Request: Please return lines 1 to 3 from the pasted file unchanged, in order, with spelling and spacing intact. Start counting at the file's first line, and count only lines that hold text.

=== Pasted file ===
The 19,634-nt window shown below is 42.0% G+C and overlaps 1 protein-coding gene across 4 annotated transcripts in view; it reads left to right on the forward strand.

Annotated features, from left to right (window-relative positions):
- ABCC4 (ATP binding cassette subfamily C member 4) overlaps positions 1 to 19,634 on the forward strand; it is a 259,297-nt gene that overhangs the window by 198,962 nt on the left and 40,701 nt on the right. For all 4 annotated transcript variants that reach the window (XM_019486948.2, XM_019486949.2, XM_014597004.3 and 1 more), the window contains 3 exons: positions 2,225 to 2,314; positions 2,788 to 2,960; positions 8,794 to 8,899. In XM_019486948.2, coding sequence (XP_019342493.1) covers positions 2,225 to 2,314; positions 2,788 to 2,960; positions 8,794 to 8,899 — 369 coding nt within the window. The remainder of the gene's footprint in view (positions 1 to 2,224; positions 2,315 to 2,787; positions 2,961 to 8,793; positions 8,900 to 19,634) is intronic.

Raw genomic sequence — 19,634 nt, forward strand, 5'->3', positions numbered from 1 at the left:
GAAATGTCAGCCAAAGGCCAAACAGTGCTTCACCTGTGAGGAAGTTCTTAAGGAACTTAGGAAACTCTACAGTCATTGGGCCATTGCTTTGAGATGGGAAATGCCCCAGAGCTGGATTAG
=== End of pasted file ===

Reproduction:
The 19,634-nt window shown below is 42.0% G+C and overlaps 1 protein-coding gene across 4 annotated transcripts in view; it reads left to right on the forward strand.

Annotated features, from left to right (window-relative positions):
- ABCC4 (ATP binding cassette subfamily C member 4) overlaps positions 1 to 19,634 on the forward strand; it is a 259,297-nt gene that overhangs the window by 198,962 nt on the left and 40,701 nt on the right. For all 4 annotated transcript variants that reach the window (XM_019486948.2, XM_019486949.2, XM_014597004.3 and 1 more), the window contains 3 exons: positions 2,225 to 2,314; positions 2,788 to 2,960; positions 8,794 to 8,899. In XM_019486948.2, coding sequence (XP_019342493.1) covers positions 2,225 to 2,314; positions 2,788 to 2,960; positions 8,794 to 8,899 — 369 coding nt within the window. The remainder of the gene's footprint in view (positions 1 to 2,224; positions 2,315 to 2,787; positions 2,961 to 8,793; positions 8,900 to 19,634) is intronic.